Small Biz Health Tax Credit Flails

March 23, 2016

pic-health-costOn the day before the six-year anniversary of the enactment of the Affordable Care Act (ACA), small-business owners and experts told members of the House Committee on Small Business Subcommittee on Economic Growth, Tax and Capital Access that one of the law’s key tax provisions has failed to help employees of small companies to get affordable health insurance coverage as promised. As the April 15th filing deadline for federal income taxes approaches, many small-business owners are expressing frustration as they try to provide health insurance to their employees under the confusing, costly new tax credit.

The hearing entitled, “Lip Service but Little Else: Failure of the Small Business Health Insurance Tax Credit” focused on that fact that a small-business health insurance tax credit was included to offset the cost to the employer. However, similar to other parts of the ACA, this credit is too cumbersome and poorly designed, leaving it is largely ineffective with few small businesses taking advantage of the credit.

Specifically, the Small Employer Health Insurance Tax Credit was established to help eligible small employers—businesses or tax-exempt entities—provide health insurance for employees. The base of the credit is premiums paid or the average premium for an employer’s state if premiums paid were higher. In 2016, for small businesses, the credit is 50 percent of the base unless the business had more than 10 full time equivalent (FTE) employees or paid average annual wages over $25,900.

A Government Accountability Office (GAO) report released at the hearing found that the take-up of the small employer health tax credit has continued to be lower than thought estimated, limiting the effect of the credit on expanding health insurance coverage through small employers. In 2014, about 181,000 employers claimed the credit, down somewhat from 2010. These numbers are relatively low compared to the number of employers eligible for the credit. In 2012, GAO reported that selected estimates of the number of employers eligible ranged from about 1.4 million to 4 million. In 2010, claims totaled $468 million compared to initial estimates of $2 billion by the Congressional Budget Office and the Joint Committee on Taxation. Actual claims for the credit in 2013 and 2014 increased slightly to about $511 million and $541 million, respectively.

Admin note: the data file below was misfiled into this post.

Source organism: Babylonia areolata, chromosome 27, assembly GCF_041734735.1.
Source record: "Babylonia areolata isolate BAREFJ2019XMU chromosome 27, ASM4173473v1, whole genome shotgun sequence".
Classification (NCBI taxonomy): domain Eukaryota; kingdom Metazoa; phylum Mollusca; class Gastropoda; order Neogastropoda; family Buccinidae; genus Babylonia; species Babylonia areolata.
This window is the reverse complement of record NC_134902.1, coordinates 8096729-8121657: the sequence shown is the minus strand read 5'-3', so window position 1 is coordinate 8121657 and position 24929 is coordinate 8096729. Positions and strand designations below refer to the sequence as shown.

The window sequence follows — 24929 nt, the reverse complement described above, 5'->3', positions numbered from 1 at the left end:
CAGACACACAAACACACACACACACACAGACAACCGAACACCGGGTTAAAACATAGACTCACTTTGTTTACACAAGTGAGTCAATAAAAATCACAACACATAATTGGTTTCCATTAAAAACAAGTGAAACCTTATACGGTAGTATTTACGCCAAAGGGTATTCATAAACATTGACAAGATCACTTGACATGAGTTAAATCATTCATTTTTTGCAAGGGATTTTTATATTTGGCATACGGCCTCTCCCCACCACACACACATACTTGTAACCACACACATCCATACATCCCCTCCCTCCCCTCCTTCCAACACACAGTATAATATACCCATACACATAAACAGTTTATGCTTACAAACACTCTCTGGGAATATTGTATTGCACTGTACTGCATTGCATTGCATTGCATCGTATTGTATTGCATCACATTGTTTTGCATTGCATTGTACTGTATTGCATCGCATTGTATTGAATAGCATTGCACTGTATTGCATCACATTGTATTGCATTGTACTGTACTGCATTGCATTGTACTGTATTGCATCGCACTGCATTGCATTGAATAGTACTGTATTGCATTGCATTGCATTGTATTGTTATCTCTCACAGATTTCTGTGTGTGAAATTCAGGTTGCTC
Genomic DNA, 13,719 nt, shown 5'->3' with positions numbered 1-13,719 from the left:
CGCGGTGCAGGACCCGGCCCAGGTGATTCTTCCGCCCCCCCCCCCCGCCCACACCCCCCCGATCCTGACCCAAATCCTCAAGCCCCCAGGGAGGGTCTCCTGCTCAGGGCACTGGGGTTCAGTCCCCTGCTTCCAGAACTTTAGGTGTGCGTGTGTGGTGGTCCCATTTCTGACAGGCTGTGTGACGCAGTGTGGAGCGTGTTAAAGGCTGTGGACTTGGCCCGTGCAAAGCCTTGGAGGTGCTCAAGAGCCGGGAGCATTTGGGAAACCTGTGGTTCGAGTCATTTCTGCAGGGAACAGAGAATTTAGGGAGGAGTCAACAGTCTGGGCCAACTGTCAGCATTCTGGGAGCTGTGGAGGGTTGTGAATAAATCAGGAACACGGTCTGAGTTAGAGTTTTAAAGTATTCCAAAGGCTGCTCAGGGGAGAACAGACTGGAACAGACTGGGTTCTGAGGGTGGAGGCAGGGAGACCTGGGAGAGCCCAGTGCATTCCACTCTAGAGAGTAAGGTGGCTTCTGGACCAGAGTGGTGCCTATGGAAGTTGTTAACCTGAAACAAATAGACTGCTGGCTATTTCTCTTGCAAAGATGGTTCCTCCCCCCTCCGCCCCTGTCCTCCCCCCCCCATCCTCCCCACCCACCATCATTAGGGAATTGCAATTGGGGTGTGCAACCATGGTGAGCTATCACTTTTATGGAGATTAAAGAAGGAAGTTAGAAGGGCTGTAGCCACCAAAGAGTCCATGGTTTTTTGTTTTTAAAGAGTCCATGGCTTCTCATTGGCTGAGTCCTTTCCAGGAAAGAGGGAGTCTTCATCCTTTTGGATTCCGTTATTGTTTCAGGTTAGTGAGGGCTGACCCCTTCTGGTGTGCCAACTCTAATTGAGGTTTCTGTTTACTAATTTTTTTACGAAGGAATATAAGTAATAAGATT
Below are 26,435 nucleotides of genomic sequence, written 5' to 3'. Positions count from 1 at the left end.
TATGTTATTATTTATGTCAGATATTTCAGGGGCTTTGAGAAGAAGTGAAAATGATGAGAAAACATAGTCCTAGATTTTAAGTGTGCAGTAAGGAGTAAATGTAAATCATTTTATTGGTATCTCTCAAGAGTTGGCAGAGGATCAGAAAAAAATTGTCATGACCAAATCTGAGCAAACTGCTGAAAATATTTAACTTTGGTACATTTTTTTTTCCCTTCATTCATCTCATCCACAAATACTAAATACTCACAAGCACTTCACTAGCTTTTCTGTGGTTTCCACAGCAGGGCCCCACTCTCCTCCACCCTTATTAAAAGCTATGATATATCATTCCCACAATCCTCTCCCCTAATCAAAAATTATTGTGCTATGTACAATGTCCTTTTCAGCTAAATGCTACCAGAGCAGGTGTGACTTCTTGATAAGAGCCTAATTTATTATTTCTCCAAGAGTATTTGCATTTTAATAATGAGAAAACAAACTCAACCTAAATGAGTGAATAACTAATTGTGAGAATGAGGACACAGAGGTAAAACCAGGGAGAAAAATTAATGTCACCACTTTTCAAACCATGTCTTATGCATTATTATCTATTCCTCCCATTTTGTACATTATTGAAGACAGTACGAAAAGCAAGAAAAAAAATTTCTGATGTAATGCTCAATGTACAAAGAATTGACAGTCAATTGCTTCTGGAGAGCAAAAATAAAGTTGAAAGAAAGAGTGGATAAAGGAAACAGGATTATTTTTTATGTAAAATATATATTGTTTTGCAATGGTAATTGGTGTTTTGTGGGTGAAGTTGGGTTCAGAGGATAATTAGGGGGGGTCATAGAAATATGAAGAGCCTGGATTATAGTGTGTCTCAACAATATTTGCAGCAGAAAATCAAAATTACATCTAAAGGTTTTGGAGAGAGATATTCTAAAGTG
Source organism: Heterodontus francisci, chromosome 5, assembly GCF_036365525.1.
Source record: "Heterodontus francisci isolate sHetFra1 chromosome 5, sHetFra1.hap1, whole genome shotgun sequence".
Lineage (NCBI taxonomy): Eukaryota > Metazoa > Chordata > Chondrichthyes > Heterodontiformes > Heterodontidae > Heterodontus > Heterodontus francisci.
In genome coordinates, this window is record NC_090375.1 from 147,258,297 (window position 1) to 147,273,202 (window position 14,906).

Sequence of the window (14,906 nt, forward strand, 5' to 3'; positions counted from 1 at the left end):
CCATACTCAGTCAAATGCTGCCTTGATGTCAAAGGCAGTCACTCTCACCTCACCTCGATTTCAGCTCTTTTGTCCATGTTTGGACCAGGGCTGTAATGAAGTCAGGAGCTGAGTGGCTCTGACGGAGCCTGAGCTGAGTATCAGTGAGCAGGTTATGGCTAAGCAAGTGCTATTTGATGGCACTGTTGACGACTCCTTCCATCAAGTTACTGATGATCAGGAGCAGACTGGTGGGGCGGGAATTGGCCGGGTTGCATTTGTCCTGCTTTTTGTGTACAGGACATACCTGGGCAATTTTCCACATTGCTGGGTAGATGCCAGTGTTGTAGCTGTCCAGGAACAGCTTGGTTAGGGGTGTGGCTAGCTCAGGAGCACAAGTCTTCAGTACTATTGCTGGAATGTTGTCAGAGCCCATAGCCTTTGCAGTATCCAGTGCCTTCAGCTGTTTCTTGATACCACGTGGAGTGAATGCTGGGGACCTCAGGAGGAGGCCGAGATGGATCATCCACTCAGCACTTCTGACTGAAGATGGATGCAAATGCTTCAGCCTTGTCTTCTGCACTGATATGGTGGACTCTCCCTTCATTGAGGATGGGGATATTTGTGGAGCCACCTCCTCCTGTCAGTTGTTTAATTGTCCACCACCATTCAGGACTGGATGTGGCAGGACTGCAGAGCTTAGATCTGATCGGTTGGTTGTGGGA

The small employer health tax credit has not been widely claimed for a variety of reasons, as GAO reported in May 2012. The maximum amount of the credit does not appear to be a large enough incentive for employers to offer or maintain insurance. Also, few small employers qualify for the maximum credit amount. For those employers who do claim the credit, the credit amount “phases out” to zero as employers employ up to 25 FTE employees at higher wages. The amount of the credit is also limited if premiums paid by an employer are more than the average premiums for the small group market in the employer’s state.

Furthermore, the credit can only be claimed for two consecutive years after 2013, and, as NSBA warned, a limited, narrow tax benefit isn’t enough incentive for a small firm to take on the huge cost and administrative burden of providing health insurance. GAO also found that the cost and complexity involved in claiming the tax credit was significant, deterring small employers from claiming it. Many small businesses have also reported that they were unaware of the credit.

Even so, the Internal Revenue Service (IRS) has been taking steps since April 2010 to raise awareness about the credit and reduce the burden on taxpayers by offering tools to help taxpayers determine eligibility for the credit.

Congress and the administration have proposed a number of changes to the credit. These include expanding the size of eligible employers, altering the phase out rules, and allowing the credit to be claimed in more than two consecutive years. Amending the eligibility requirements or increasing the amount of the credit may allow more businesses to claim the credit. However, these changes would increase its cost to the federal government.